7. Juli 2021: Statistics in linguistics: Thoughts on recurrent issues and pedagogy
Im Rahmen des Oberseminars Computerlinguistik findet am
Mittwoch, den 07.07.2021, 16:15-17:45 Uhr
ein Vortrag statt, zu dem wir alle Interessierten herzlich einladen möchten:
Dr. Bodo Winter (University of Birmingham)
Statistics in linguistics: Thoughts on recurrent issues and pedagogy
Im Anschluss besteht die Möglichkeit, mit Bodo Winter noch ausführlicher über diese Grundlagenfrage der korpuslinguistischen Methodologie zu diskutieren.
Meeting ID: 923 4348 2845
Telefoneinwahl: +49 69 7104 9922, +49 30 5679 5800, +49 69 3807 9883, +49 695 050 2596
Herzliche Grüße vom
Team des Lehrstuhls für Korpus- und Compuerlinguistik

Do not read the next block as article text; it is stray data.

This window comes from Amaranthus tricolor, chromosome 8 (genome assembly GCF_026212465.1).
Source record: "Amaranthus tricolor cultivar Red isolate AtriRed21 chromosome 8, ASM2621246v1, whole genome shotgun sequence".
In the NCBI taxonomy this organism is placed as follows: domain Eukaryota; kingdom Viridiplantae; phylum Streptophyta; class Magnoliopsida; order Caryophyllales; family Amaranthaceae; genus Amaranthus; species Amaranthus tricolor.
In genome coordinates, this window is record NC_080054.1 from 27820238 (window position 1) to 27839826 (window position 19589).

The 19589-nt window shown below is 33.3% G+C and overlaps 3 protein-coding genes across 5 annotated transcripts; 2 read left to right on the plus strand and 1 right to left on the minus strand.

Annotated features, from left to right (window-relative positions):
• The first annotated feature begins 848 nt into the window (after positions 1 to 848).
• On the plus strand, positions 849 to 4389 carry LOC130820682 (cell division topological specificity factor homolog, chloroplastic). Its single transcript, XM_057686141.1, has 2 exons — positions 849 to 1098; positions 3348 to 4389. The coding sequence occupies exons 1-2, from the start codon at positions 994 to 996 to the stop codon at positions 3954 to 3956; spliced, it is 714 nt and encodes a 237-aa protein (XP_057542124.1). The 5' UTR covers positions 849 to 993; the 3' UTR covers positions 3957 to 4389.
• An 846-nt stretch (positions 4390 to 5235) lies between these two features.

It is safe to say that linguistics is undergoing a quantitative revolution. Thanks to widely available open-source programming languages such as R and Python, analyses in our field are becoming increasingly more sophisticated. However, certain age-old issues persist despite these developments. In this talk, I want to openly reflect on what I personally see as the most pressing issues of statistical methodology in our field, based on my experience of teaching statistics workshops and consulting on projects in various subfields, from corpus linguistics over phonetics to typology. I will highlight that despite the increasing use of linear mixed effects models, violations of the independence assumption are still a persistent issue, in particular in corpus linguistics. I will review how linear mixed effects models are used across different subfields of linguistics, and discuss the fact that there are currently no standards whatsoever about what random effects structures are appropriate for corpus linguistics. Towards the end of my talk, I will argue that most issues we face in linguistics are ultimately rooted in a statistical pedagogy that is quite far removed from the complexities of linguistic datasets, and that still teaches classical significance tests even though these are rendered obsolete by the linear model framework. Instead of focusing on prefab procedures such as t-tests and ANOVAs, we should be teaching students how to reason about and build explicitly generative statistical models. Towards the end of my talk I will discuss some of the pedagogical advantages of moving teaching in linguistics towards a framework that endorses Bayesian multilevel modeling facilitated by the easy-to-use R package “brms”.